The bipartisan group includes Manchin, Murkowski, Durbin and Sens. Mitt Romney (R-Utah), Mark Warner (D-Va.), Angus King (I-Maine), Susan Collins (R-Maine), Maggie Hassan (D-N.H.), Jeanne Shaheen (D-N.H.), Bill Cassidy (R-La.), and Rob Portman (R-Ohio). They all support the $748 billion deal, but Democrats generally oppose the liability shield the GOP wants to marry with state and local aid.
Separately, Pelosi has continued to stay in touch with Treasury Secretary Steven Mnuchin about Covid relief negotiations, although the two tried for months to reach a broader deal on their own, to no avail. Mnuchin and Pelosi talked Sunday afternoon and again on Monday, according to her office. Pelosi last week publicly rejected an offer from the White House that would have included another round of stimulus checks but with less unemployment assistance, saying she’d prefer to focus on the bipartisan Senate proposal.
Pelosi wouldn’t say Monday whether she’s open to dropping Democrats’ demands for additional state and local funding. “I very much support state and local,” Pelosi said. “We are in negotiations,” she added when asked by reporters if it was still a “red line” for Democrats. Senate Minority Leader Chuck Schumer echoed her position and said he needed to see the legislative text of the centrist bill.
“Democrats remain committed to getting another round of emergency relief to the American people before the end of the year and in a robust, bold way because America needs it so badly,” Schumer said on Monday afternoon.
And there’s another issue: Sens. Bernie Sanders (I-Vt.) and Josh Hawley (R-Mo.) are demanding any legislation include direct checks to individuals, which would balloon the price tag. The bipartisan group’s legislation does not include a new round of checks, according to sources close to the talks.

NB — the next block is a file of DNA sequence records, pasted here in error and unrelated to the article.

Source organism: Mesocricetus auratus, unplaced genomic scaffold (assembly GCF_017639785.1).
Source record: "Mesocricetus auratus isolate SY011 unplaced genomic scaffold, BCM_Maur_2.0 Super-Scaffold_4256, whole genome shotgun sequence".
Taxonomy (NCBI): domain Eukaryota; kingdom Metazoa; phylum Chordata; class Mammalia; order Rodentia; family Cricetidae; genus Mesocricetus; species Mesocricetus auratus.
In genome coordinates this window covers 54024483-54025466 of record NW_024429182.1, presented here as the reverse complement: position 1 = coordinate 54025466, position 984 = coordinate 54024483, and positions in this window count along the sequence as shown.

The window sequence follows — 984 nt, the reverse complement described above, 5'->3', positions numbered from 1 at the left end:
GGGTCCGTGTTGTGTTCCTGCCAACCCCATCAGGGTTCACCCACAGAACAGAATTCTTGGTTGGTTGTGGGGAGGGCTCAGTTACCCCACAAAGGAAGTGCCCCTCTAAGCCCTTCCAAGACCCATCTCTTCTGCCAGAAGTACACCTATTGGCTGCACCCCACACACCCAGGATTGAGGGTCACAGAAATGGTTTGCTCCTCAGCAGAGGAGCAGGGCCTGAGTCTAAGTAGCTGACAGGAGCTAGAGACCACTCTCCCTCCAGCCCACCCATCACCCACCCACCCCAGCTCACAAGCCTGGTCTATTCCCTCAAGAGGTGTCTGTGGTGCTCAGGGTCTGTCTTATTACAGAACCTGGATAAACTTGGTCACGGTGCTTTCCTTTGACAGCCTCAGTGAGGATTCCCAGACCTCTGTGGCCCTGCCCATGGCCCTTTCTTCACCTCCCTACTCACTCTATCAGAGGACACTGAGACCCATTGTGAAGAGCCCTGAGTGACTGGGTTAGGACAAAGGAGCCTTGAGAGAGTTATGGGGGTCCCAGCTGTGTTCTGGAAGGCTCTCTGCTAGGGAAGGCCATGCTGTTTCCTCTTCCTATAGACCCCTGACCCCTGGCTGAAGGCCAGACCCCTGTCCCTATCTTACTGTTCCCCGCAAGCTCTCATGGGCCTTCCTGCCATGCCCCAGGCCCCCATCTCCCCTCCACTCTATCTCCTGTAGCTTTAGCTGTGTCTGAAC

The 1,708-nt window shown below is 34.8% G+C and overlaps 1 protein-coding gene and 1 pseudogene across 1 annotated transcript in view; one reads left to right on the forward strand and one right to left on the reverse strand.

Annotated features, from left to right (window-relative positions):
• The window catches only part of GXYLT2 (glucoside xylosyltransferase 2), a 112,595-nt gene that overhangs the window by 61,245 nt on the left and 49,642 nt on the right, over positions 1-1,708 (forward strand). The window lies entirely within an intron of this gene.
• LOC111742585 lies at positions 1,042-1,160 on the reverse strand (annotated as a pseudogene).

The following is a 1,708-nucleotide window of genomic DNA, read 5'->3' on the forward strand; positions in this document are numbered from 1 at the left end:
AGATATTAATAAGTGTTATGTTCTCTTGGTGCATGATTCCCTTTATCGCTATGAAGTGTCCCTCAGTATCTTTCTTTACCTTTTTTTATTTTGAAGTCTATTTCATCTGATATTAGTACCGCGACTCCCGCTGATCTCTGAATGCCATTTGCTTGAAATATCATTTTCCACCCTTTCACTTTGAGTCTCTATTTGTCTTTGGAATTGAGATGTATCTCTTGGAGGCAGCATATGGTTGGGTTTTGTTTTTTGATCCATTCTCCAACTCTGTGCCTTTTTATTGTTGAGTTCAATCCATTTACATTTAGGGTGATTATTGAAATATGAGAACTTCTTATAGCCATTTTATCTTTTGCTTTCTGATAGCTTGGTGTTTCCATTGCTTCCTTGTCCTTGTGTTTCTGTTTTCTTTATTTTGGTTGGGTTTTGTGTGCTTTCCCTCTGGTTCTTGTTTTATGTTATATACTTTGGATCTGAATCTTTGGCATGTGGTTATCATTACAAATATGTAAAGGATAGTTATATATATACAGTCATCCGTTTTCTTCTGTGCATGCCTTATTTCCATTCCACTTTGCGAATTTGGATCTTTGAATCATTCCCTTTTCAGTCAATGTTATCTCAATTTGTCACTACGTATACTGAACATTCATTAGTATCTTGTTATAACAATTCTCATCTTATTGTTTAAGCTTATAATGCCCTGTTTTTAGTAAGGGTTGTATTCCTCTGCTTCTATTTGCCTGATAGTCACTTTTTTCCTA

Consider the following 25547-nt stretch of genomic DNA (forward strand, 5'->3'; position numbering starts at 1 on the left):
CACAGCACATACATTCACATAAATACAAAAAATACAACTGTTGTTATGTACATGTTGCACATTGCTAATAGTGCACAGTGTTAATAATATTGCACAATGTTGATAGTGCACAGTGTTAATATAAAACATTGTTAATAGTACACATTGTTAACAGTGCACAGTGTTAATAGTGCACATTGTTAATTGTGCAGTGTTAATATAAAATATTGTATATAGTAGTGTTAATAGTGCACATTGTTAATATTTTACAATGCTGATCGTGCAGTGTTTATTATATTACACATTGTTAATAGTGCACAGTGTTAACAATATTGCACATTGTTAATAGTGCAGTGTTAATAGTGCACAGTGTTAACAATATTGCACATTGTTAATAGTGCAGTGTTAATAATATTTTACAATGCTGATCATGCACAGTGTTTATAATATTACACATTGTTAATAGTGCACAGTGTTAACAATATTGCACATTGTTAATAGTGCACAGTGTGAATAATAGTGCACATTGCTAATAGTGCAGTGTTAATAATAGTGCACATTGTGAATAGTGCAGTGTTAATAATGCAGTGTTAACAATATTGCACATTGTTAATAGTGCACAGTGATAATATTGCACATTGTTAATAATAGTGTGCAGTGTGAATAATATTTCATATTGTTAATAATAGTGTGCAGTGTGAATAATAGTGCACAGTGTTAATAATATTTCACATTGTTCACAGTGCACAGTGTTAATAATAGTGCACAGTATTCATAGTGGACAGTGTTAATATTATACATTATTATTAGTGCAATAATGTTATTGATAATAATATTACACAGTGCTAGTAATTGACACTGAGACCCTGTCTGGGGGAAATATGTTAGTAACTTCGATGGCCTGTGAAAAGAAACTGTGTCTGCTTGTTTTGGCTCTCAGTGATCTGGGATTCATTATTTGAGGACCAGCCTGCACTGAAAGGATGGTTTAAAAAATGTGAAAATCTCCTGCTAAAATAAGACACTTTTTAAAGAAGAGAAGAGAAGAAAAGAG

In an interview, Sanders urged Pelosi and Schumer to reject the bipartisan bill and said Congress won’t go home for the holidays without approving new checks. And he said it would be a raw deal for Democrats to settle for the bipartisan group’s bill, which marries unused money from previous relief with around $200 billion in new spending.
“What kind of negotiation is it when you go from $3.4 trillion to $188 billion in new money? That is not a negotiation. That is a collapse,” Sanders said. “We cannot go home until there is strong unemployment benefits plus $1,200 per adult, $500 per kid for every working person and family in this country.”
Sanders and Hawley’s position could force a deadline crunch later this week. The government is set to shut down on Friday without action and congressional leaders are hoping to attach a stimulus package to the government funding bill. The closer Congress creeps toward the shutdown deadline, the more leverage individual senators have.